A court in Algeria handed suspended jail terms and fines to two missionaries on Wednesday for trying to convert Muslims, a defence lawyer said.
Rachid Seghir and Djallal Dahmani each received suspended six month jail terms and 100,000 dinar ($1,613) fines in the hearing at Tissemsilt town 200 km (125 miles) southwest of Algiers for distributing documents in order to disrupt the Muslim faith, defence lawyer Khelloudja Khalfoun said.
Contacted by telephone after the hearing, Seghir said in brief remarks that he would appeal.
The two were convicted in absentia for the same offence in November 2007 but had asked for a new hearing in their presence.
Seghir was also convicted of the same offence in a separate trial in June in Tiaret town and handed a six month suspended prison term and a 200,000 dinar fine.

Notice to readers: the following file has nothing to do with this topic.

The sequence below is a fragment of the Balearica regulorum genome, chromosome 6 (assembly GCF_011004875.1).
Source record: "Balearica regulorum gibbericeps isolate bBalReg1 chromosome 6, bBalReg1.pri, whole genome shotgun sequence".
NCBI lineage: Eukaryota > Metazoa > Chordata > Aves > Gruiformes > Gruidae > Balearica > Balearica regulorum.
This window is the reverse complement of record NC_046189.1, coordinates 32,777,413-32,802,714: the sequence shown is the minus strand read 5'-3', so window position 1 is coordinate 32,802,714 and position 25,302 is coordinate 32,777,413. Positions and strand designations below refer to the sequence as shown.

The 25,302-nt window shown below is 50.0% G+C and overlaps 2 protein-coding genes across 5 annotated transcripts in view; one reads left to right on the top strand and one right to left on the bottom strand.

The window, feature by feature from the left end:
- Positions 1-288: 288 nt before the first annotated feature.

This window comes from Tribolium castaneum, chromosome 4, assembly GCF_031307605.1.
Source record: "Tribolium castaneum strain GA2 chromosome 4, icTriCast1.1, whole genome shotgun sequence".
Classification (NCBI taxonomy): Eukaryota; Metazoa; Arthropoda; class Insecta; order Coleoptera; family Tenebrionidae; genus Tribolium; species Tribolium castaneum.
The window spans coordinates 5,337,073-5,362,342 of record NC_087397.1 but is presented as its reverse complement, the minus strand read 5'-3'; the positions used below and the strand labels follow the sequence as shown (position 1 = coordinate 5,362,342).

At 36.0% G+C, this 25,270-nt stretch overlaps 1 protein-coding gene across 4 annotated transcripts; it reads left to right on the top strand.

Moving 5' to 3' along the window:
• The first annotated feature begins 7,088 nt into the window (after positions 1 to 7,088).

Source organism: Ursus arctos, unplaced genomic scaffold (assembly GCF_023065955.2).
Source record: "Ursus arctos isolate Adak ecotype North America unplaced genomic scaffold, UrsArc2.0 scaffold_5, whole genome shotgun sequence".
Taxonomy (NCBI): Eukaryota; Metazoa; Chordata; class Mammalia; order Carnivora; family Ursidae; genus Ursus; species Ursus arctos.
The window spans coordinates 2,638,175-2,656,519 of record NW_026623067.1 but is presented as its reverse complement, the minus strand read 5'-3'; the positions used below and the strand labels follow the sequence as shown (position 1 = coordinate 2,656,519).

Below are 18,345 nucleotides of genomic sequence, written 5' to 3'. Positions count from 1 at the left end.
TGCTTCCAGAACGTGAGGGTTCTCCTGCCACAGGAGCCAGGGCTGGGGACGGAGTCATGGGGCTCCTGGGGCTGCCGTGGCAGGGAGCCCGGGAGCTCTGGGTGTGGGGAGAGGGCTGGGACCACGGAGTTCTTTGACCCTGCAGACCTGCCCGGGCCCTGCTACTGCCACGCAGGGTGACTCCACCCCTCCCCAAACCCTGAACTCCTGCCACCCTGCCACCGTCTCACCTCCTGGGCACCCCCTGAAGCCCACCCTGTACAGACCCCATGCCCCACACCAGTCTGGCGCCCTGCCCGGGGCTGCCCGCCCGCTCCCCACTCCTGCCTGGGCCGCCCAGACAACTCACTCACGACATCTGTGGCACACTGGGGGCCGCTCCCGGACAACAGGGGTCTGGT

Algeria's constitution allows freedom of conscience but forbids non-Muslims from seeking to convert Muslims.
The Christian community is believed to number about 10,000 out of an overwhelmingly Muslim population of 33 million.
The state-appointed Higher Islamic Council, which regulates religious practice, says Protestant evangelicals are secretly trying to divide Algerians to colonise the country.
In previous comments on similar court cases, lawyers acting for the state have said that the government's concern is that Algerians, irrespective of their religion, practise religion under the framework of the law.
Last Mod: 02 Temmuz 2008, 18:28